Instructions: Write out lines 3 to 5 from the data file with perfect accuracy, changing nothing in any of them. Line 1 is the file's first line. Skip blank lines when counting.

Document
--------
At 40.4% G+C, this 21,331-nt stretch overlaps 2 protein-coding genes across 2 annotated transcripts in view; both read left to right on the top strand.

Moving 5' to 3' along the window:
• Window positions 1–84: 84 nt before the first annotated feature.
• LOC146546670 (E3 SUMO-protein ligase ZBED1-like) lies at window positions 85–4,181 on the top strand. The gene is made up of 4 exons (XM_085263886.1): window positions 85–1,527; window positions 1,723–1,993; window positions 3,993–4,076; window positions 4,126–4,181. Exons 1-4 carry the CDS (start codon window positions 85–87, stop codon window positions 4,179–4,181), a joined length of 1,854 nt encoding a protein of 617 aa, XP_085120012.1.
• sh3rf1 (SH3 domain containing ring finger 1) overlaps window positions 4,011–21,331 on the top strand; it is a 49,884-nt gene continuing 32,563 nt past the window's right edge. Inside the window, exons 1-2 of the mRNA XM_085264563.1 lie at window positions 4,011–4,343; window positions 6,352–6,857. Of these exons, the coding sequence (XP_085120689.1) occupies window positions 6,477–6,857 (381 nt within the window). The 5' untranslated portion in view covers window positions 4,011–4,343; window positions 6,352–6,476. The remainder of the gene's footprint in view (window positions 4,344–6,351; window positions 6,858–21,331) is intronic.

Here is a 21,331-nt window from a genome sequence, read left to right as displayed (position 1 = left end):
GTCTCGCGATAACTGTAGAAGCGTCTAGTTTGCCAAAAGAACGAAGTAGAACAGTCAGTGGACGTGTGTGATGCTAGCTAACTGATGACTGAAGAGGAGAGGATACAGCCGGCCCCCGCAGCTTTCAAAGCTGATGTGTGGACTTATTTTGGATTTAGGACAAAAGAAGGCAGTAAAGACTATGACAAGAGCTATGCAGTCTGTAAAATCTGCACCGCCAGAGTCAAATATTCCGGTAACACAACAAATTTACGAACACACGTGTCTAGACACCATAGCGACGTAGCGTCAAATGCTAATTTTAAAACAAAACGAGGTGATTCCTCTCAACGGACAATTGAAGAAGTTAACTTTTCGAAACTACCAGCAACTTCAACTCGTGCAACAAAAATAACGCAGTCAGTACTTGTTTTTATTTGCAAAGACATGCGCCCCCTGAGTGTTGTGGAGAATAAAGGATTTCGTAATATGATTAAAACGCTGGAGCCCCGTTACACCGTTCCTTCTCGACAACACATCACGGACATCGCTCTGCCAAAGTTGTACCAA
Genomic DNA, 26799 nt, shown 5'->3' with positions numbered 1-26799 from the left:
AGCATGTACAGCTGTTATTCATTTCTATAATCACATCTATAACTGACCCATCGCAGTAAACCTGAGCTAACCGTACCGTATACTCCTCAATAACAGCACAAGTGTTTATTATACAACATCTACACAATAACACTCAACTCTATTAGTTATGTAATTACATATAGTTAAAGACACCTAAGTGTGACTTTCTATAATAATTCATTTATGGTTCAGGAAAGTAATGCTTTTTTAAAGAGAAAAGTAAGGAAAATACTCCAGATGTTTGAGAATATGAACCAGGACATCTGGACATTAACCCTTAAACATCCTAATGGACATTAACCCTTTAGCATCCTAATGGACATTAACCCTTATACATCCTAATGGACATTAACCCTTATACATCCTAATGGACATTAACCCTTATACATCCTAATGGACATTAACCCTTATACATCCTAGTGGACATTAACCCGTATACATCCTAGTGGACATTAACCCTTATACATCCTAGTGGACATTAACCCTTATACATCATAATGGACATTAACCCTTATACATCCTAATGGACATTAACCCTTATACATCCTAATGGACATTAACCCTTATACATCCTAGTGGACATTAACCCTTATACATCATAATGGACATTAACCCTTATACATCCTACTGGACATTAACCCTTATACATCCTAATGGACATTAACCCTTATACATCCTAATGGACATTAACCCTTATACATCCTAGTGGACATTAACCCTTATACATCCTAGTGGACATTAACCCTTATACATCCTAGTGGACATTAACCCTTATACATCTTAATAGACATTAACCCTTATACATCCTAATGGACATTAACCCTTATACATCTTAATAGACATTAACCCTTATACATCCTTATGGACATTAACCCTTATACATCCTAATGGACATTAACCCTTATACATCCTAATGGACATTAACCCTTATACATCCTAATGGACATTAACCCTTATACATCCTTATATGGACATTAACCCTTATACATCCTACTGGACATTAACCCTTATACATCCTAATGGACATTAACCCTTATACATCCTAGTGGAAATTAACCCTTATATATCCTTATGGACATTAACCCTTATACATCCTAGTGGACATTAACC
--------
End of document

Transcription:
• Window positions 1–84: 84 nt before the first annotated feature.
• LOC146546670 (E3 SUMO-protein ligase ZBED1-like) lies at window positions 85–4,181 on the top strand. The gene is made up of 4 exons (XM_085263886.1): window positions 85–1,527; window positions 1,723–1,993; window positions 3,993–4,076; window positions 4,126–4,181. Exons 1-4 carry the CDS (start codon window positions 85–87, stop codon window positions 4,179–4,181), a joined length of 1,854 nt encoding a protein of 617 aa, XP_085120012.1.
• sh3rf1 (SH3 domain containing ring finger 1) overlaps window positions 4,011–21,331 on the top strand; it is a 49,884-nt gene continuing 32,563 nt past the window's right edge. Inside the window, exons 1-2 of the mRNA XM_085264563.1 lie at window positions 4,011–4,343; window positions 6,352–6,857. Of these exons, the coding sequence (XP_085120689.1) occupies window positions 6,477–6,857 (381 nt within the window). The 5' untranslated portion in view covers window positions 4,011–4,343; window positions 6,352–6,476. The remainder of the gene's footprint in view (window positions 4,344–6,351; window positions 6,858–21,331) is intronic.